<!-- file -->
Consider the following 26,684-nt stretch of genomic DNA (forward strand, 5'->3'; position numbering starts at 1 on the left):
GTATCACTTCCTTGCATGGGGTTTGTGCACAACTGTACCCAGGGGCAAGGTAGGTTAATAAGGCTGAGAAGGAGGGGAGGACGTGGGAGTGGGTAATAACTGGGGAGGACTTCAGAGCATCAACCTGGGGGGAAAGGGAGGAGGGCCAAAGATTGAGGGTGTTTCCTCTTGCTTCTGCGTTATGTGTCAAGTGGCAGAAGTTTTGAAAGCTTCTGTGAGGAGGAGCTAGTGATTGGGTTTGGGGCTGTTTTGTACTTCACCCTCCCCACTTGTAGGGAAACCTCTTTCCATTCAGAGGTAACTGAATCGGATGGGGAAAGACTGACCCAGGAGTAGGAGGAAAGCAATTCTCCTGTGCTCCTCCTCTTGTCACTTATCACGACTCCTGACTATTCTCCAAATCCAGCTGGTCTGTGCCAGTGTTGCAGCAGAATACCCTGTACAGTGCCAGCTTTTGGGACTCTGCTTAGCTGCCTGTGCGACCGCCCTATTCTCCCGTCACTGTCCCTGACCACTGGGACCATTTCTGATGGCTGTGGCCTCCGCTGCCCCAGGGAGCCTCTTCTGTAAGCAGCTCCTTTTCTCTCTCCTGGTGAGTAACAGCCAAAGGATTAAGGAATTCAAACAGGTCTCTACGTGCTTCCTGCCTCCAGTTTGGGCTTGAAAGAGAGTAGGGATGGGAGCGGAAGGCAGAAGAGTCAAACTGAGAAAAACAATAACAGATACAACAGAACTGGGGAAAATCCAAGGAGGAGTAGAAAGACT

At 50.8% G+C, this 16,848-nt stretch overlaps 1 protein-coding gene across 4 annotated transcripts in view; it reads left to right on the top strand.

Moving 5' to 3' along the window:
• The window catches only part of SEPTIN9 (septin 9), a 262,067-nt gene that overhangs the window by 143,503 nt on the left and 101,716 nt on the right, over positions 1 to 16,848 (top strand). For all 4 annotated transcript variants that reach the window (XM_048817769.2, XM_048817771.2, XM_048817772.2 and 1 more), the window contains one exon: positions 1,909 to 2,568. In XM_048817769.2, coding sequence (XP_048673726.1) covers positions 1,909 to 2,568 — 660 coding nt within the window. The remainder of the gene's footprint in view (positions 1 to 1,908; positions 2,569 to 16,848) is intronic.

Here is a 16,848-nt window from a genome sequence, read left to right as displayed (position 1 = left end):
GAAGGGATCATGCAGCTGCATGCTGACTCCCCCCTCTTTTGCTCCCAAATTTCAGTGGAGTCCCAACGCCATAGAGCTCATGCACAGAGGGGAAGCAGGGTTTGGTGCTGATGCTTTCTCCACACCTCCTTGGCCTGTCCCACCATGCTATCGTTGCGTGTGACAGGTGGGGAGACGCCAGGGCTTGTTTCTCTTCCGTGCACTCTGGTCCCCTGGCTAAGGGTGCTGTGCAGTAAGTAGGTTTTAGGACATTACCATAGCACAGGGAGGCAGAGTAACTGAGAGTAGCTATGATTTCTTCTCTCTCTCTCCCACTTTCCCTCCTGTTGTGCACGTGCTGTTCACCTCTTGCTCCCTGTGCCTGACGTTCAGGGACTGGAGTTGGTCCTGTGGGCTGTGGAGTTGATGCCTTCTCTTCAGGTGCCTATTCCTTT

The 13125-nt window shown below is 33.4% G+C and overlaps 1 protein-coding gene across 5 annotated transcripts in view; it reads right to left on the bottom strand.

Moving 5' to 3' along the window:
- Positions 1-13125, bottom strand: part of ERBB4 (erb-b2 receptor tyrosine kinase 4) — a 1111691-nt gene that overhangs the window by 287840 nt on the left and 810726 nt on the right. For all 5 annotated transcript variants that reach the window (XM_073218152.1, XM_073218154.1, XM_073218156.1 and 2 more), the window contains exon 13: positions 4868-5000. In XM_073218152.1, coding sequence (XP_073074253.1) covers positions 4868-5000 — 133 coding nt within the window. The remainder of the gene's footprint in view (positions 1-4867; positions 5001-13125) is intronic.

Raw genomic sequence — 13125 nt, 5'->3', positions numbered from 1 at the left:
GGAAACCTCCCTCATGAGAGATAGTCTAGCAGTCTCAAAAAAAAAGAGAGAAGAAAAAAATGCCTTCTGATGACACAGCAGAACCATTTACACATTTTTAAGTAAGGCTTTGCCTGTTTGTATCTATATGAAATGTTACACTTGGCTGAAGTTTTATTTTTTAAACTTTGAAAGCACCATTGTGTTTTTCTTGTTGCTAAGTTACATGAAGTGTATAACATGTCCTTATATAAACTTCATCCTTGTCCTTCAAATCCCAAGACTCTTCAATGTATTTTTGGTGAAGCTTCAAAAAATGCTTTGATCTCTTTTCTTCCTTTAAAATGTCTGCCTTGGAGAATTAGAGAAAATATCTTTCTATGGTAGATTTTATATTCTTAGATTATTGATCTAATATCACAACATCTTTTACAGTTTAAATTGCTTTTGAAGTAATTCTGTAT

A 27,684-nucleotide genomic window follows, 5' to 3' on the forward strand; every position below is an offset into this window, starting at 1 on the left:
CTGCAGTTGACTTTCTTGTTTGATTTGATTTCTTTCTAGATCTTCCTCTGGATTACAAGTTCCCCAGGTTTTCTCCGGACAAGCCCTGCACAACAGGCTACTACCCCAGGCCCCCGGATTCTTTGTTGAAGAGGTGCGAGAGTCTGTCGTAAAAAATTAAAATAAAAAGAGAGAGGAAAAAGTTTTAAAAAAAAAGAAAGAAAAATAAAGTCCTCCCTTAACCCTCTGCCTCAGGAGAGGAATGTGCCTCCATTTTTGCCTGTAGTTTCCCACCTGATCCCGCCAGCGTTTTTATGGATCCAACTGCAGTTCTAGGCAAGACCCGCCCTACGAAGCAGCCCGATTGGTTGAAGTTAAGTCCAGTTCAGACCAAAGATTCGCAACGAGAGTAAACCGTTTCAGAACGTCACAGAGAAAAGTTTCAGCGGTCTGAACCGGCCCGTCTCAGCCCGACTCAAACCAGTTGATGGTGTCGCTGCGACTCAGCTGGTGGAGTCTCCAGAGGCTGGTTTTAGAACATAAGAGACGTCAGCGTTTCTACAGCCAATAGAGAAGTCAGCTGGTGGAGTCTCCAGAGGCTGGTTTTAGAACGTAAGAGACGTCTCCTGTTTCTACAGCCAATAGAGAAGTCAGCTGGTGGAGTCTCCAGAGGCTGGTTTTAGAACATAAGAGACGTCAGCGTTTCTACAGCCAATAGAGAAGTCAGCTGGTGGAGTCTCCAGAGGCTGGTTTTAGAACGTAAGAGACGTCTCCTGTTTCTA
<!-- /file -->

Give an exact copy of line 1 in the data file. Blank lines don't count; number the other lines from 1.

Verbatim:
Consider the following 26,684-nt stretch of genomic DNA (forward strand, 5'->3'; position numbering starts at 1 on the left):